Where will the young fish play?
Seagrass meadows – vital nursery grounds for young fish – are vanishing at an alarming rate. Worldwide, seagrass is disappearing up to ten times faster than tropical rainforests.
In New Zealand, young snapper, trevally, and other popular fish rely on seagrass meadows for shelter and food in many areas. Scientists warn of a “cascade effect” where habitat loss leads to fisheries collapse.
Zostera muelleri (Maori: rimurehia) is New Zealand’s only species of seagrass but more than 50 species exist worldwide. Globally, seagrass is in declining by 2-5 percent per year, compared with 0.5 percent for tropical forests (Encyclopaedia of Earth, www.eoearth.org/article/seagrass_ meadows). Here extensive areas of seagrass have been lost, including meadows in the Whangarei, Manukau, Waitemata, Tauranga, and Avon-Heathcote estuaries. Almost all of Whangarei Harbour’s 12 square kilometres of seagrass was lost in the 1960s; 90 percent of the seagrass in Tauranga Harbour disappeared between 1959 and 1996. When the seagrass disappeared, so did the juvenile fish, reducing the numbers of adult fish there today.
Seagrass is the only flowering plant that grows in the sea, and probably colonised the marine environment about 100 million years ago from freshwater and coastal ancestors. As well as providing shelter and food for young fish, seagrass meadows are important feeding grounds for wading birds such as pied stilts and royal spoonbills. In New Zealand, seagrass is mostly intertidal (exposed at low tide and covered by water at high tide). Its thin, olive-green leaves lie flat on the sand when exposed, and float upright when submerged. So why is seagrass declining so rapidly? “Both natural and human-related factors are at play here,” says Dr Fleur Matheson, NIWA biogeochemist. “Erosion from the land leaves seagrass beds smothered in run-off, and can carry pollutants which either harm them directly, or make them more vulnerable to disease. Also, invasive marine plants outcompete seagrass in some places. Grazing by black swans is a potential threat too.”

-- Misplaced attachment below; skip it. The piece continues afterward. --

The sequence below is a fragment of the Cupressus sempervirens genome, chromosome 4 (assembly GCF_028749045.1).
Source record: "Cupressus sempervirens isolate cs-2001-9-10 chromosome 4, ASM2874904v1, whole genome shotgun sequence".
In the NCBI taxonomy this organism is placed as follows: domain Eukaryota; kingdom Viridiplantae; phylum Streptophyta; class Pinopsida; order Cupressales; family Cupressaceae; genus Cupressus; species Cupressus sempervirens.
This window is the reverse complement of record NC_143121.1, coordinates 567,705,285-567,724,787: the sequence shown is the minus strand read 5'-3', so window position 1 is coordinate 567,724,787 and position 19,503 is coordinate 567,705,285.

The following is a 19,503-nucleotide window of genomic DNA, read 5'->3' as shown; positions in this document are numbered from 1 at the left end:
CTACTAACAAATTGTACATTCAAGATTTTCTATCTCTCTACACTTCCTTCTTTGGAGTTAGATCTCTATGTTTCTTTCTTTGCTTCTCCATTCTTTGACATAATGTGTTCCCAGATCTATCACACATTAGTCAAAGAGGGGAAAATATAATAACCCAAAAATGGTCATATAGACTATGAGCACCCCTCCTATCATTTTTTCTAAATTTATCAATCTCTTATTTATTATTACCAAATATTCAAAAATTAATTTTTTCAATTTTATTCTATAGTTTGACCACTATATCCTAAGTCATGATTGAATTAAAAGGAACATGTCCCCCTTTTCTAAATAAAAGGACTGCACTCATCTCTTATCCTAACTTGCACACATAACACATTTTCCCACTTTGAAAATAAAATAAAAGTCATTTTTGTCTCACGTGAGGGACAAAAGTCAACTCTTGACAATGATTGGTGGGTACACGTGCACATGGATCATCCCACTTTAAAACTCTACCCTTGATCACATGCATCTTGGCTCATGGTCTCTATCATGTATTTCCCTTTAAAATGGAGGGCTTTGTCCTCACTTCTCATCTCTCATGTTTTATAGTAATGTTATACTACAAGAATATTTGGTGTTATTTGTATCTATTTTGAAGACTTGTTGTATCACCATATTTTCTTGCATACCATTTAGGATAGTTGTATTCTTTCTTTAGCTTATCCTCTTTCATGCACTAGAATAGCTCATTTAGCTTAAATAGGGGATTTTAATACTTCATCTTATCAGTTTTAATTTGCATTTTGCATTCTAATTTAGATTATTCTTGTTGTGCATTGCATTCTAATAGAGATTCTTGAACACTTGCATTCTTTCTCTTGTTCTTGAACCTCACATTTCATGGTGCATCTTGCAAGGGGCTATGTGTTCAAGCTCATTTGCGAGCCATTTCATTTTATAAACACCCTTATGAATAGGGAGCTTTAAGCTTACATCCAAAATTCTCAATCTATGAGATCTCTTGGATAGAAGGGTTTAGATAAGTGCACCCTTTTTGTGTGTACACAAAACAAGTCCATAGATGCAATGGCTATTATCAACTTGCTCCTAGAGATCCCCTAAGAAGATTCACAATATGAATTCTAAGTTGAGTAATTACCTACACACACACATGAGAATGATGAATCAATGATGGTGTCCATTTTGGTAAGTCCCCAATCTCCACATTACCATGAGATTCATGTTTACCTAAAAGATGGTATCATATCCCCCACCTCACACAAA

Dredging and coastal development, she says, along with damaging recreational activities compound the problem.
Flow-on effects of the loss of seagrass are significant for other parts of the ecosystem too. “If you degrade a habitat, then you degrade the density of the fish associated with that habitat. It has a cascade effect,” says Dr Mark Morrison, NIWA fisheries ecologist. Research has shown just how vulnerable adult fish populations are to habitat disruption in juvenile nurseries. For example, says Dr Morrison, “We now know that Kaipara Harbour is the single main nursery for juvenile snapper on the North Island’s west coast. If the nursery habitat is lost here, the whole west coast commercial snapper fishery will be lost too.”
Fish hungry for habitat